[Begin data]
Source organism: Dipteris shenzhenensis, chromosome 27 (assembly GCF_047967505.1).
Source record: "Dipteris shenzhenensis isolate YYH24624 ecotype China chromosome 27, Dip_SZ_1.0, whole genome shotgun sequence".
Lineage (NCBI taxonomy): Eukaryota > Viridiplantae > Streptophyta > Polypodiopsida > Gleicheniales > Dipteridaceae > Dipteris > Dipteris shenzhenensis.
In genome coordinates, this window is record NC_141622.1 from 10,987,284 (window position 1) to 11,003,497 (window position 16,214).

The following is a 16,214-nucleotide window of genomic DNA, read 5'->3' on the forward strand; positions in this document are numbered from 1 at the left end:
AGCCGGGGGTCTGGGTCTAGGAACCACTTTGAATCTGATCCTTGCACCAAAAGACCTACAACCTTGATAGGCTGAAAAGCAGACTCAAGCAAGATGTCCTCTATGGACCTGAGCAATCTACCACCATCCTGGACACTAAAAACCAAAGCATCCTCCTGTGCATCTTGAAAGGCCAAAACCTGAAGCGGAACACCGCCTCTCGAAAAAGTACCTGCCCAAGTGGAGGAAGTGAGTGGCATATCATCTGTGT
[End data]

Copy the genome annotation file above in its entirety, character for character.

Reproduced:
Source organism: Dipteris shenzhenensis, chromosome 27 (assembly GCF_047967505.1).
Source record: "Dipteris shenzhenensis isolate YYH24624 ecotype China chromosome 27, Dip_SZ_1.0, whole genome shotgun sequence".
Lineage (NCBI taxonomy): Eukaryota > Viridiplantae > Streptophyta > Polypodiopsida > Gleicheniales > Dipteridaceae > Dipteris > Dipteris shenzhenensis.
In genome coordinates, this window is record NC_141622.1 from 10,987,284 (window position 1) to 11,003,497 (window position 16,214).

The following is a 16,214-nucleotide window of genomic DNA, read 5'->3' on the forward strand; positions in this document are numbered from 1 at the left end:
AGCCGGGGGTCTGGGTCTAGGAACCACTTTGAATCTGATCCTTGCACCAAAAGACCTACAACCTTGATAGGCTGAAAAGCAGACTCAAGCAAGATGTCCTCTATGGACCTGAGCAATCTACCACCATCCTGGACACTAAAAACCAAAGCATCCTCCTGTGCATCTTGAAAGGCCAAAACCTGAAGCGGAACACCGCCTCTCGAAAAAGTACCTGCCCAAGTGGAGGAAGTGAGTGGCATATCATCTGTGT